Thursday, October 13, 2022

How Palantir will steal the NHS


Since the Optus data breach, Australia is desperate for cybersecurity professionals. You could become one without a university degree

The Curious Fate of Citizen Snowden’s Archive SpyTalk

Are You The General Of Carl von Clausewitz’s Dreams? Take This Quiz To Find Out! Defector

ATO commissioner Chris Jordan is refusing to rule out a third term as head of the Tax Office when his second term ends in April 2024. Mr Jordan, 68, signalled in 2019 that he would not seek a third term but the ATO declined to confirm this in response to questions in the wake of an interview with him last month.

 Tax chief refuses to rule out third term

Is The Everest a better race than the Melbourne Cup?

Why Do the Chinese Commies Have Their Own Police Station in New York?

They  seer and the seen: Surveying Palantir’s surveillance platform (h/t Andrew Iliadis)

IT’S GOOD TO BE THE NOMENKLATURA: Investigation into congressional stock trading reveals massive corruption red flags. “‘From 2019 to 2021, 183 current senators or representatives reported a trade of a stock or another financial asset by themselves or an immediate family member,’ the Times reports . ‘More than half of them sat on congressional committees that potentially gave them insight into the companies whose shares they reported buying or selling.’ The Times investigation also revealed that ‘44 of the 50 members of Congress who were most active in the markets bought or sold securities in companies over which their committee assignments could give them some degree of knowledge or influence.’”

The UN Secretary General António Guterres announced his readiness today to support a UN convention on tax that would overhaul century-old global tax rules. The backing from the UN’s highest ranking officer kicks open the door for negotiations among members states to begin following two years of rapidly growing momentum among governments, international bodies and rights campaigners for a UN tax convention. Economists and campaigners from around the world have welcomed the news, saying the intervention “couldn’t come at a more urgent time”.

Miranda Stewart (Melbourne), Tax and Government in the 21st Century (Miranda Stewart (Melbourne) ed., Cambridge University Press 2022):

With an accessible style and clear structure, Miranda Stewart explains how taxation finances government in the twenty-first century, exploring tax law in its historical, economic, and social context. Today, democratic tax states face an array of challenges, including the changing nature of work, the digitalisation and globalisation of the economy, and rebuilding after the fiscal crisis of the COVID-19 pandemic. Stewart demonstrates the centrality of taxation for government budgets and explains key tax principles of equity, efficiency and administration. Presenting examples from a wide range of jurisdictions and international developments, Stewart shows how tax policy and law operate in our everyday lives, ranging from family and working life to taxing multinational enterprises in the global digital economy. Employing an interdisciplinary approach to the history and future of taxation law and policy, this is a valuable resource for legal scholars, practitioners and policy makers.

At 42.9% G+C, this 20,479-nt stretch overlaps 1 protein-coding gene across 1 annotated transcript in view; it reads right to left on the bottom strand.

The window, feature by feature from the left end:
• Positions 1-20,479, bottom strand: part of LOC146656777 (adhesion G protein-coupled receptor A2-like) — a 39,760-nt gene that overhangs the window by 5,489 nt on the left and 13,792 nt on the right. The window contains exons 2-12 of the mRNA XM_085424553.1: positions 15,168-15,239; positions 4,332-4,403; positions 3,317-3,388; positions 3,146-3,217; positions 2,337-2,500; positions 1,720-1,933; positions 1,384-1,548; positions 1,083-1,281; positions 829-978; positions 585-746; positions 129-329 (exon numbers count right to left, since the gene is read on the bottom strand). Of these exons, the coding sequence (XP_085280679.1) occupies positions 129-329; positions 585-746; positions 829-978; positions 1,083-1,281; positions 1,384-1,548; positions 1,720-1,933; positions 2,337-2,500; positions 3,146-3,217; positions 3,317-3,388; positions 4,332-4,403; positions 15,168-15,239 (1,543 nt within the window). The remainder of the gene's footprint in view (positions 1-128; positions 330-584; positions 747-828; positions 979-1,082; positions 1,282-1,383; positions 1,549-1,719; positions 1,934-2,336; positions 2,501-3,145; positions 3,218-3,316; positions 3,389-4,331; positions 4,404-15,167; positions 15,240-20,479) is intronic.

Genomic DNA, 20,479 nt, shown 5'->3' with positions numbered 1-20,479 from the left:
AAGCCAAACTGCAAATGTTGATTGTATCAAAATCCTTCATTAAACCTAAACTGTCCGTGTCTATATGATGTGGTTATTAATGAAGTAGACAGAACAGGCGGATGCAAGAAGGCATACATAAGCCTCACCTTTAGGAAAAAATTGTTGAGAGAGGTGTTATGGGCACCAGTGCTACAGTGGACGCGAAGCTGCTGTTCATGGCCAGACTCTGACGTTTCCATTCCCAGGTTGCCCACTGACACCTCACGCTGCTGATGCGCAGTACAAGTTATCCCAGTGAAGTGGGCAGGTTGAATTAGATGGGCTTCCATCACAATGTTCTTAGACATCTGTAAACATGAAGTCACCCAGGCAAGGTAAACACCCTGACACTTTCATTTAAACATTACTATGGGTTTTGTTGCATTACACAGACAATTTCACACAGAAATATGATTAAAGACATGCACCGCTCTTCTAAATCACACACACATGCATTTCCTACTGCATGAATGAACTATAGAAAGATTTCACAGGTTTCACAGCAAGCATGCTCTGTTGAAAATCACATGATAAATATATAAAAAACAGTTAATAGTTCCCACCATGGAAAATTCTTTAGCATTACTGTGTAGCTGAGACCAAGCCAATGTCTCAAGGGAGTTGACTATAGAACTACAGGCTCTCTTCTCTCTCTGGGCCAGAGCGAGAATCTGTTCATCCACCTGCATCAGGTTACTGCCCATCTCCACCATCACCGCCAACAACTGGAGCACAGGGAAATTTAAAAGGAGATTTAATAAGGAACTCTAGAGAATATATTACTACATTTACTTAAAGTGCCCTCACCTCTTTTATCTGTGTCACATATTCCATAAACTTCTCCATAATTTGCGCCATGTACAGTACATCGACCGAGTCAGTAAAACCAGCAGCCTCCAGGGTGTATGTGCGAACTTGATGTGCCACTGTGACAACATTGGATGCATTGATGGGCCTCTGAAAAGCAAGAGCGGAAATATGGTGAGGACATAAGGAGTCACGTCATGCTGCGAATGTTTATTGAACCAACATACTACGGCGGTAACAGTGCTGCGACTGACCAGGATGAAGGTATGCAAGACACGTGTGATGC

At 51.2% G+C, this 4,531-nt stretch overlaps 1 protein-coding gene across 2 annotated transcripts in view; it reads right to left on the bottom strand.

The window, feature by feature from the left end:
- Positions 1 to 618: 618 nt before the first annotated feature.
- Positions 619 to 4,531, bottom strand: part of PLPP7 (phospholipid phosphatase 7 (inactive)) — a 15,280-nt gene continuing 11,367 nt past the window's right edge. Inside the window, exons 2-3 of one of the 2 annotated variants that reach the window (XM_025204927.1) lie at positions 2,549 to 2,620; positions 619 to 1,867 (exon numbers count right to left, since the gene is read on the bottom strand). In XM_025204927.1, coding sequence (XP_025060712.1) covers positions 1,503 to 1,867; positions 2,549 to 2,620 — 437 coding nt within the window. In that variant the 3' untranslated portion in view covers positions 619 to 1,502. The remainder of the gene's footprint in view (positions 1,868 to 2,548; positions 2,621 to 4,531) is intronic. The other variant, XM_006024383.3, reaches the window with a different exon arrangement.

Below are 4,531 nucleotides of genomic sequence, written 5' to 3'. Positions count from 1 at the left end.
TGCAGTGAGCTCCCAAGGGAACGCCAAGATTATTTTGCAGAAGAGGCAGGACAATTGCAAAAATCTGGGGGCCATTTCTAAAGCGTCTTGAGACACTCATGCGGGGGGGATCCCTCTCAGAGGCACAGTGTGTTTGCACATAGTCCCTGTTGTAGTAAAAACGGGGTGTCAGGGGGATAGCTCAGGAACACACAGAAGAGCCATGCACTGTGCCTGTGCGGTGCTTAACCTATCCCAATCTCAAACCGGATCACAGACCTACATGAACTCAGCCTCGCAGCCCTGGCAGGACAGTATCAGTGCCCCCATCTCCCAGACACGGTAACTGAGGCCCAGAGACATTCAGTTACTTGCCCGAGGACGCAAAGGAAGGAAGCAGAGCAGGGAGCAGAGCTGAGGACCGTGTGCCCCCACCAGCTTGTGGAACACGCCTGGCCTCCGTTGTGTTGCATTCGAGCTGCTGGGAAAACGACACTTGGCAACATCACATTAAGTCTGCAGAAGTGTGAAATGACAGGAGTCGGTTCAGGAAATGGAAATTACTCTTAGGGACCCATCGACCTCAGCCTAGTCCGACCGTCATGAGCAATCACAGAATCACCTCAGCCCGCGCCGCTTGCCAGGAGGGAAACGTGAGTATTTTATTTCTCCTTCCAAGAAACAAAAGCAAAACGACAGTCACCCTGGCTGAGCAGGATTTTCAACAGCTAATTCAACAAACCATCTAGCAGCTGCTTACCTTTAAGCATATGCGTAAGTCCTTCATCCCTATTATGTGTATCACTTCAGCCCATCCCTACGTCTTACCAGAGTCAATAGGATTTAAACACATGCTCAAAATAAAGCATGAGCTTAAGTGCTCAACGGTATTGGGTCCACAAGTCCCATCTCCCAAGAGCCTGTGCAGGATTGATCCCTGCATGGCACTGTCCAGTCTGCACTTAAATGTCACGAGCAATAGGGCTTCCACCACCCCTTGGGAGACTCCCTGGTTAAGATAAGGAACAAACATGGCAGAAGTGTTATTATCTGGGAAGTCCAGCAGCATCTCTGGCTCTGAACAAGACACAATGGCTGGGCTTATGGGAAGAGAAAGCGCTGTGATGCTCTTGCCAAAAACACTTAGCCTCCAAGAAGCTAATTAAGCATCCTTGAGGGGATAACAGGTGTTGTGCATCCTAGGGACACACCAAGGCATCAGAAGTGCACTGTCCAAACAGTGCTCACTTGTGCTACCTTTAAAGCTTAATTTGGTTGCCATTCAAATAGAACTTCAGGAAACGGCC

Miranda Stewart's outstanding book is unique in providing a broad overview of taxation in the 21st century, with an emphasis on how tax shapes the relationship between a democratic state and its citizens. It should be read not just by tax specialists but by anyone who is interested in the crucial challenges globalization poses to maintaining sovereignty, democracy and the social insurance safety net.
Reuven S. Avi-Yonah — Irwin I. Cohn Professor of Law, University of Michigan

National Law Review:

  • “As You Sow and the National Confectioners Association released a report on August 18, 2022 that determines the predominant sources of lead and cadmium in chocolate products and how best to reduce these levels.  
  • A multi-disciplinary panel of four experts have been investigating the matter for three years.  The report is part of the 2018 settlement agreement reached in As You Sow v. Trader Joe’s, in which the plaintiff alleged that numerous chocolate makers failed to warn the public about levels of lead and cadmium in their products, therefore violating California’s Proposition 65.
  • The report concludes that cadmium can be found in cacao and chocolate due to its presence in tropical soils where it is harvested.  Cadmium contaminates the roots of the plant, where it is then deposited into the nibs of the cacao beans.  The experts concluded a short term solution would be to mix high and low-cadmium cacao beans, whereas long-term reductions could be achieved by changing soil compositions or cacao genetics.
  • The investigation found that lead contaminates the outer shells of the cacao beans, rather than through the roots.  The sticky coating of the outer shells allows lead particles from soil, dust, and power plant air pollution to stick to the cacao beans as they are dried and fermented in open air.  The investigation revealed that, where feasible, minimizing soil contact and optimizing contaminant removal during the cleaning, roasting, and shell removal stages should help reduce lead contamination…”